“Let’s try rebooting your computer” If you have ever provided or asked for technical support these words are familiar. I recently had an issue that required some technical support and as I went through the process it reminded me of things I used to say and highlighted how frustrating those things are to the end user who just wants their problem fixed.
There is a process to troubleshooting an issue that all technical people are aware of; ask for symptoms, try to reproduce, identify issue and attempt to resolve. It is a pretty standard thought process, so much so that many large organizations have scripted it. While this might be efficient I believe this is also the cause of frustration in the end user.
Having recently gone through a technical issue as an end user with no system or admin access I was constantly asking why, what for, what’s going on. I had no idea because the technicians weren’t telling me, I was in the dark, doing what they asked me to do without question. Now I will take for granted that I am more technical than the average person and have a better chance of understanding what they might tell me but I question if you really need to tell people the technical details while still including them in the troubleshooting process.
As I went through this process I tried to understand why it might be frustrating for an end user. I believe that not including the end user in the process is what causes the frustration. And by including them in the process I don’t mean asking them what they think is wrong but keep them informed. Not including them in the process leads to the feeling of them being the problem.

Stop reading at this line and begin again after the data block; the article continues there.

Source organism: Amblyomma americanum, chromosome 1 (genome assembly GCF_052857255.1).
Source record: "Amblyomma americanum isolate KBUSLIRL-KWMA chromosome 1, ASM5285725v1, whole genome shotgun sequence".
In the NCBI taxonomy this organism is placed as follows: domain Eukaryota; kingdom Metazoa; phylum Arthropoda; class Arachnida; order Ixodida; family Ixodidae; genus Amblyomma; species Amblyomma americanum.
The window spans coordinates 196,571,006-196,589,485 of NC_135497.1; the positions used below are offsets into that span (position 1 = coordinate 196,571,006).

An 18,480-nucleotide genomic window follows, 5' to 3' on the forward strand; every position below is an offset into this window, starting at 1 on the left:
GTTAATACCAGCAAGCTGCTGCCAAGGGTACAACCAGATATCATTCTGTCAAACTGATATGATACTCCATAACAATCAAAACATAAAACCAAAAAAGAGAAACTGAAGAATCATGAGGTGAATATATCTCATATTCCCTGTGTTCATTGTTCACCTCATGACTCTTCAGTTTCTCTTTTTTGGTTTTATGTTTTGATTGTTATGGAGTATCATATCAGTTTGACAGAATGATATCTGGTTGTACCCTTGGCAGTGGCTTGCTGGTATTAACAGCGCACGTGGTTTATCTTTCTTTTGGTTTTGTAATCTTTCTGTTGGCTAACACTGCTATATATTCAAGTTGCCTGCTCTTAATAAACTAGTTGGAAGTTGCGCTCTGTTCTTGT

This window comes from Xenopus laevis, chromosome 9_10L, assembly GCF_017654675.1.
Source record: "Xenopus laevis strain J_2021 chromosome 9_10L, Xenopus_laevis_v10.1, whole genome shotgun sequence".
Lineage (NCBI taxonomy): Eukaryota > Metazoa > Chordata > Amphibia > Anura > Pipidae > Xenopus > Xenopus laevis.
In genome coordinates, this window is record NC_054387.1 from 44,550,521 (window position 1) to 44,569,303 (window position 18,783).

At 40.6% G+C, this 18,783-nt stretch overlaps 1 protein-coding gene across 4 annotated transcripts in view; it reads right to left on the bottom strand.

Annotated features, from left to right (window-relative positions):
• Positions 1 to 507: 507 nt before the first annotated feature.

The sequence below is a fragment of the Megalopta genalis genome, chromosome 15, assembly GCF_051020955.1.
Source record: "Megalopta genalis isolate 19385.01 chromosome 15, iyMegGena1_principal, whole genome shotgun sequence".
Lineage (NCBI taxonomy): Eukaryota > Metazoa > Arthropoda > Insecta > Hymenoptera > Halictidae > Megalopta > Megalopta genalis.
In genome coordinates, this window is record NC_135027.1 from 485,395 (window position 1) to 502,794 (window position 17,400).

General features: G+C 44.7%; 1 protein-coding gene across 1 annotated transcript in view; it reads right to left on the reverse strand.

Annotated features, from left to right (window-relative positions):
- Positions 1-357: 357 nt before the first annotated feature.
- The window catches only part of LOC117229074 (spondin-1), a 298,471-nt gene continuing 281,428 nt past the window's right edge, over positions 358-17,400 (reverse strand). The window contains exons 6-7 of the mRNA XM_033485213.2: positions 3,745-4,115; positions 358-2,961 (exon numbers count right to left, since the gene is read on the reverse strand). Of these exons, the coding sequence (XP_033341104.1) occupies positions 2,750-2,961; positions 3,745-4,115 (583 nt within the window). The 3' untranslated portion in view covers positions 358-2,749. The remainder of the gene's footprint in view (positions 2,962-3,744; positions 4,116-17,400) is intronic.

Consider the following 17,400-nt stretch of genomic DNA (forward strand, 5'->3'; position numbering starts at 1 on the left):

My issue was one of remote connectivity, I would connect via a VPN and be quarantined even though my system was up to date. As I proceeded to check for updates, run tool XYZ, replace files, etc… I was never included in the loop as to what they believe the issue is and why I am doing what I they are asking me to do. A simple “You system is not reporting it’s health properly so we need to identify why this is happening” would have been enough for me to understand what was going on while not being overly technical. While I was performing different tests and tasks a simple explanation of why I was doing it and what the outcome should be would have been enough to make me feel like I was part of the process and not part of the problem.
Perhaps we need to be more inclusive and work with end users to solve their problems? How often have you been on a support call and found out a crucial piece of information afterwards when the user says something? Or had the user “just try something” that lead to more information or even a resolution. While most end users are not usually as technically gifted as you or I they are the ones sitting in front of the screen with full access to the system. Try including them in the troubleshooting process, inform them of what you think is the issue and what you are going to do to try and resolve it but remember to speak their language.
Just think how you would feel if your doctor was poking, prodding, drawing blood and the like but not telling you why 🙂